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#1
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NVIDIA NvEnc Guide - Guide on how to use NvEnc with OBS for the best possible image quality

ABOUT THIS GUIDE
The objective of this guide is to help you understand how to use the NVIDIA encoder, NvEnc, in OBS. We have tried to simplify some of the concepts to make this accessible to a wider audience. If you think we can improve any part of this guide or find any issues or mistakes, please post below and we will be happy to update it.

INDEX

  1. NvEnc in OBS
    1. About NvEnc
    2. Recommended Settings
    3. Recording
  2. Additional Info on...
Read more about this resource...
 
#2
Sorry about my English. Good afternoon. I want to use two graphics cards in OBS. One video card handles the game. The second processes the stream. Both Nvidia video cards. Can I specify OBS which video card to use for streams? Nvence encoders are on both video cards and if it is simple to choose it in settings + to specify GPU of the second video card that the first all the same is loaded by 10 percent. The second video card is loaded by 35 percent, which means that the GPU of the video card processes the stream. I really have to transfer the entire load from the stream to the second video card. To the first during the stream did not experience the load. Help please.
 

Baz

New Member
#4
The paragraph on codecs is duplicated, and also contains a typo in the second sentence ("There one used for streaming is H.264", supposed to be "The" I guess)
 
#6
Amazing Guide.... Thank you.. Just a little Oopsy though. You said
"RECOMMENDED SETTINGS
These are our recommended settings for OBS Studio 23.0 and up"

We are only currently on 22.0.2
 
#8
So, I tried these settings and I get the "overload" message. I wonder how is that possible. RTX 2060 6GB, i5 8600K OC to 4.1GHz, 8GB RAM, Upload Speed 15Mbps, Bitrate set on 6000. In-game resolution 1080p, output 1080p 60fps, FTL enabled, is it too much? I have the settings exactly like in the picture under Advanced Settings. I tried to uncheck "look-ahead" and "pshyco visual tuning" and changed the Preset to Quality, also changed from Lancoz to Bilinear. Still get the same results. I did the auto-config wizard setup to see if something changes, and it gave me 10k bitrate with base and output set to 1080p @ 60fps with encoder nvenc but i didn't tried go live with those since with the first set up failed me. I did the auto-config again with the game running in the background and it changed again to base 1080p and output 720p with software x264 encoder and bitrate around 4500 and streamed with that and i noticed the message disappeared but the gameplay was a bit "choppy". Again, how is that possible on an 8600K CPU? I also tried to lower the graphics settings to low on everything, still the same. The game in question is Vampyr. Could it be that the game is really bad optimized? I noticed another thing on the in-game fps, no matter what i had changed in the graphics settings and vsync, the fps remained locked at 60. Another thing i noticed in the task manager the gpu was loaded around 40-50%. How can it be? Don't tell me the gfx card sucks lol.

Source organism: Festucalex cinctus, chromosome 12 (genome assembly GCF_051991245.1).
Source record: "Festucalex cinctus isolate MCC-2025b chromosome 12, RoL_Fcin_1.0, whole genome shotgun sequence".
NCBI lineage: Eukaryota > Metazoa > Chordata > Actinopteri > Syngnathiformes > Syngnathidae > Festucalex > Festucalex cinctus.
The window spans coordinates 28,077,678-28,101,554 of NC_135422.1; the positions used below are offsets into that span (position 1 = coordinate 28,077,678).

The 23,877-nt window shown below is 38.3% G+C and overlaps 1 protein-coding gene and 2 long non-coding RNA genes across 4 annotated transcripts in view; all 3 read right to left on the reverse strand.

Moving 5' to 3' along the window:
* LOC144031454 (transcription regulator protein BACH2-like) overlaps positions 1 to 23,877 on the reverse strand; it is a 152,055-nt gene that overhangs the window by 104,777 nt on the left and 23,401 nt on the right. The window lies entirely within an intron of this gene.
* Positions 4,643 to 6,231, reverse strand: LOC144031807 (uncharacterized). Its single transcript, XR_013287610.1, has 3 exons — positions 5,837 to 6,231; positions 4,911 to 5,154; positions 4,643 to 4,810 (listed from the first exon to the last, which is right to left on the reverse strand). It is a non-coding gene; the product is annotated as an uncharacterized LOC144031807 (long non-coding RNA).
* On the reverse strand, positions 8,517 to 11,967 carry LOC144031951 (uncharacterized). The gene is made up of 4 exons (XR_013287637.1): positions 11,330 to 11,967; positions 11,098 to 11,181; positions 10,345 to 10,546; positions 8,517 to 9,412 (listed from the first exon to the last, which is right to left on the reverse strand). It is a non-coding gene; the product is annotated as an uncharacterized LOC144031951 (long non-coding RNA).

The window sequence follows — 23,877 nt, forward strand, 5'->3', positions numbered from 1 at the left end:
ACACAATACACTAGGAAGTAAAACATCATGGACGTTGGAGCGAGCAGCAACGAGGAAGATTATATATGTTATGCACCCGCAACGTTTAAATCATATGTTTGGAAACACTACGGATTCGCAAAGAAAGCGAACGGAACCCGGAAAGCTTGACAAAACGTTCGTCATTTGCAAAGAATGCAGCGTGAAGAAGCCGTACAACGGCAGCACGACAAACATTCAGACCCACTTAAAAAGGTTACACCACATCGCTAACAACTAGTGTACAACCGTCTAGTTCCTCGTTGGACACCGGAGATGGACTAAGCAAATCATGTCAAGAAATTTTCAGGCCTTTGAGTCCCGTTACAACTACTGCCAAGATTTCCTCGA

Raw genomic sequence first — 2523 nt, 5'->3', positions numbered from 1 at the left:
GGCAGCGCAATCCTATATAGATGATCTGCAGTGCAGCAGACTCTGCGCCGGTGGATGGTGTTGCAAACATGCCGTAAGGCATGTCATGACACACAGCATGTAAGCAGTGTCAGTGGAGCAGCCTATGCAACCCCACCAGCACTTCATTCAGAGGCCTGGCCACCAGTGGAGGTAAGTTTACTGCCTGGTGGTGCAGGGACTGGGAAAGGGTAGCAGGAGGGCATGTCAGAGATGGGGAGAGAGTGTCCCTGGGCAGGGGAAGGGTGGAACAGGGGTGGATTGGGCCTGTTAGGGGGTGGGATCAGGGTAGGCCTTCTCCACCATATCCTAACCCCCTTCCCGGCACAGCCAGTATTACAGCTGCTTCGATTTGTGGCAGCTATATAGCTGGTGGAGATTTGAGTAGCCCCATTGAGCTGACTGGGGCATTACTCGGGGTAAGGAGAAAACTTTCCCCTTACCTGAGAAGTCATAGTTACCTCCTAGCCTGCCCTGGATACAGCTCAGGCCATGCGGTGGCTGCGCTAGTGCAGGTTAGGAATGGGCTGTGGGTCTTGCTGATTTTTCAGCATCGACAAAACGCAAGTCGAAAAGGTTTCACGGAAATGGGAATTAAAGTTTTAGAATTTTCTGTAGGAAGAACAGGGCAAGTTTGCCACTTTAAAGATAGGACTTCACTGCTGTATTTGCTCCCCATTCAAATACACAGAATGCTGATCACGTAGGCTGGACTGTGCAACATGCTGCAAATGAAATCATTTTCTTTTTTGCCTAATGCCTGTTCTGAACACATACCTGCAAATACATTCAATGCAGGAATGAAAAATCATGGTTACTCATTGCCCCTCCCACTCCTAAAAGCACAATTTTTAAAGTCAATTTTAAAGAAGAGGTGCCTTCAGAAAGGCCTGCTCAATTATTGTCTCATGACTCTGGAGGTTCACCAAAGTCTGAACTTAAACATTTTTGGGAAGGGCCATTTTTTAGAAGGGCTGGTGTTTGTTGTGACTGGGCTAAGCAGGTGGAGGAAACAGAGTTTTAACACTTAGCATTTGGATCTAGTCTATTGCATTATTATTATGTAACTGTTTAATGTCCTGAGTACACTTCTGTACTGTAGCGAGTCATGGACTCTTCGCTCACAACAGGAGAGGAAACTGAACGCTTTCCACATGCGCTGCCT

PS: Sorry for the long comment :D. Great Guide btw!
 
#9
Hi Brinion,

If you are streaming with NvEnc, the overload problem can only happen if your settings are too high and you try to do 4K streaming, or if you are maxing out the GPU. I would use the guide settings and do 2 things:
1) Turn Game Mode off in windows.
2) Put a frame cap on the game.

After that, make sure the GPU load is below 90% when the game is running (not when you are alt tabbed; some games reduce FPS when the game is in the background so it may seem as if your GPU load is OK, but the moment you go back it spikes up again). If the issue persists, I would recommend posting it in the support section of the forum with a copy of your log.
 
#10
the overload problem can only happen if your settings are too high and you try to do 4K streaming
By "settings too high" you mean what, exactly?

Did you read what I wrote previously or ...?
I said I followed the guide exactly as shown in here. I streamed @1080p not 4K, and it showed the overload problem. Turned Game Mode off in Win, tried with VSync ON/OFF, low settings, etc. still get the message.

Nevermind all this. Moving on. Thanks anyway.
 
#11
Wanted to share my results with the NVENC H.264 (New) codec, when did some tests to Twitch and Youtube.

PC specs:

OS: Win 10 x64
CPU: Ryzen 5 1600 @ 3.8 GHz
RAM: 16 Gb (4 x 4) DDR4 @ 2933 MHz
GPU: GTX 1070 (slightly overclocked)
Hard Drives: 2x Samsung SSD's (250 Gb & 1 Tb) + 1 Tb external HDD (Samsung)


OBS Version: 23.1.0

Stream settings:

Encoder: NVidia NVENC H.264 (New)
Enforce Streaming Service Encoder Settings: Enabled
Rate Control: CBR
Bitrate: 8500
Keyframe Interval: 0
Preset: Max Quality
Profile: High
Look Ahead: Enabled
Psycho Visual Tuning: Enabled
GPU: 0
Max B-frames: 2






Twitch test:
https://www.twitch.tv/videos/410402448


Youtube test:
https://www.youtube.com/watch?v=9DDyqw3LWBw







It's easy to see that Twitch has superior smoothness and image quality compard to Youtube, but there's still some work to do with the new codec. So far, my impression is that the new codec tries to hide some of pixelation with blurring the pixels, which then results image getting blurred a bit. It looks much better than the old codec for sure, and needs less resources/bandwith to run butter smooth stream (at least on Twitch), but the blurring isn't going to help to hide the fact, that there is still some of that pixelation going on. Not as much as it used to be thou, I'm very impressed by this sort of progress on this.
 
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